Last year, Harold â€œSonnyâ€ White attended the 100 Year Starship Symposium and presented a truly outlandish idea: what if we could make warp drive exponentially more efficient simply by using a doughnut shape, rather than a disc? He calculated that by using such a shape a theoretical warp ship could induce a warp field just as strong as those previously proposed while drawing a fraction of the power.
Now having had some more time to think about the implications of warp technology, NASAâ€™s Sonny White sat downÂ for a chat about his latest activities.Â Most people know that traveling faster than the speed of light is impossible. As it turns out, though, that is only a very semantic restriction, and there are a couple of ways around it. You canâ€™t travel through space faster than the speed of light, but you can potentially change the amount of space you need to traverse to get from one point to another.
Wormholes are potential â€œshortcutsâ€ for space craft, essentially creating bridges between two points that take a much shorter path than that which follows the surface curvature of space-time. An analogy would be taking a tunnel straight through the Earth from New York to Beijing, rather than circumnavigating exterior of the globe. Interestingly, the time savings with a wormhole could be far greater than any possible shortcut through the Earth â€” that is, if wormholes are ever directly proven to exist in the first place.
The second workaround for Einsteinâ€™s limiting principle is the one thatâ€™s generated more interest from legitimate scientists: a warp drive. As the name suggests, it involves warping space time by expanding it and contracting it â€” and thatâ€™s actually a fairly mundane idea for modern physics. We know that space-time is a deformable quantity, and thereâ€™s fairly robust library of mathematical evidence suggesting how such distortions might behave, and how we might create them.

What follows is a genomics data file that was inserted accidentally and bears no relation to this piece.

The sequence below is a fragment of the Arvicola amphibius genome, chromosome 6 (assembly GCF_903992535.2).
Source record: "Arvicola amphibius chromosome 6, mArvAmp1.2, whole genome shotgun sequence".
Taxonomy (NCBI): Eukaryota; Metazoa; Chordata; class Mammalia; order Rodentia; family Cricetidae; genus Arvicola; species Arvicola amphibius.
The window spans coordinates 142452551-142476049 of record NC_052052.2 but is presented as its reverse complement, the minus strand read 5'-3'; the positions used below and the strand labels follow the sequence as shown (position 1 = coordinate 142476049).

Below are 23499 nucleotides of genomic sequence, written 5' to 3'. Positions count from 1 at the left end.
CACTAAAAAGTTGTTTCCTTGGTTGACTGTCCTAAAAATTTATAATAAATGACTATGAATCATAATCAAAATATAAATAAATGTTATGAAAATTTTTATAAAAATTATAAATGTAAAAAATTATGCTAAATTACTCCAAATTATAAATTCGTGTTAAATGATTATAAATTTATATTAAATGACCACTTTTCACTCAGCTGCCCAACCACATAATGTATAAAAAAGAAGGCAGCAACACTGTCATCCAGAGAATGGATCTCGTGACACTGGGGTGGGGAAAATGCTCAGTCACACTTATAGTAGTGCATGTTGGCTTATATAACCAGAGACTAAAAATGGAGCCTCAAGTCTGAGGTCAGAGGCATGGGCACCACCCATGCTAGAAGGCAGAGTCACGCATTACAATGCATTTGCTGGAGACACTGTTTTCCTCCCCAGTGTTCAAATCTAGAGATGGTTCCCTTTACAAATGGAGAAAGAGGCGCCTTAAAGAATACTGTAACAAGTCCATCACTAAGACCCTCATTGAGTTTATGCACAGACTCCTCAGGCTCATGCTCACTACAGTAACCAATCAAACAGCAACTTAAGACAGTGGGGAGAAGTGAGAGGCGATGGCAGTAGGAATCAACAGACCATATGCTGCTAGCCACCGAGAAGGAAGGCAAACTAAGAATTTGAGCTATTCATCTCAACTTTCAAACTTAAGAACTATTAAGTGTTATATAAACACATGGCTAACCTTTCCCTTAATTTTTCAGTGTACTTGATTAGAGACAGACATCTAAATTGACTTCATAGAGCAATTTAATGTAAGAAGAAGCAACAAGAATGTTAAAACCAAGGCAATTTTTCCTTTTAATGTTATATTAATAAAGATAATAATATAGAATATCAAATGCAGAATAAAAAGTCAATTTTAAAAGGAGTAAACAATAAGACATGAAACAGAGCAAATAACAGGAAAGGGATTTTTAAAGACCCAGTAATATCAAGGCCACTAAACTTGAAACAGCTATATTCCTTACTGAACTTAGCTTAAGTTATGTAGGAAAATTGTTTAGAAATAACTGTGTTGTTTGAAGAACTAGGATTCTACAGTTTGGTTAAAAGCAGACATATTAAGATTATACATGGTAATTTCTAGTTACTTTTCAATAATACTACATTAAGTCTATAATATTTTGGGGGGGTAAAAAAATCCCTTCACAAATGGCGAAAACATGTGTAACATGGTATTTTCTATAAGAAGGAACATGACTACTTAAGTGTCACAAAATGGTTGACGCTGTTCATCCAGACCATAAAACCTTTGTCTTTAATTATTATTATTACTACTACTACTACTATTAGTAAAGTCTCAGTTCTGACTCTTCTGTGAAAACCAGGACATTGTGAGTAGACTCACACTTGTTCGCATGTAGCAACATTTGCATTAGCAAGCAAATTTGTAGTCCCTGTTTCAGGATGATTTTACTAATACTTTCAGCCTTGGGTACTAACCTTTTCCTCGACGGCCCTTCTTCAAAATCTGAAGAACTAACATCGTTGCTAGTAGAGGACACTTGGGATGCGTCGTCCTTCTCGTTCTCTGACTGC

The big problem has always been the practical feasibility of actually doing it. Whiteâ€™s 2012 presentation was a huge step forward for the idea of practical warp drive, but even with the huge reductions in energy costs itâ€™s still a massively expensive proposition.
The actual ship, containing the crew and robotic assets, would sit in the center of the toroidal drive system, which would contain a form of â€œexotic matterâ€ called negative vacuum energy. When switched on, the drive would augment any existing velocity (generated through conventional means) by contracting space in front of the ship and expanding it behind. This means that the ship is essentially creating a hill down which it can fall â€” but in this case it falls forward rather than down. White says that traveling in a warp ship would be like â€œwatching a film in fast forward.â€
As to actual progress: â€œWe are very much in the science rather than the technology phase.â€ Theyâ€™ve set some milestones for themselves to pave the way to creating a micro-scale warp bubble in the lab, and measuring its properties.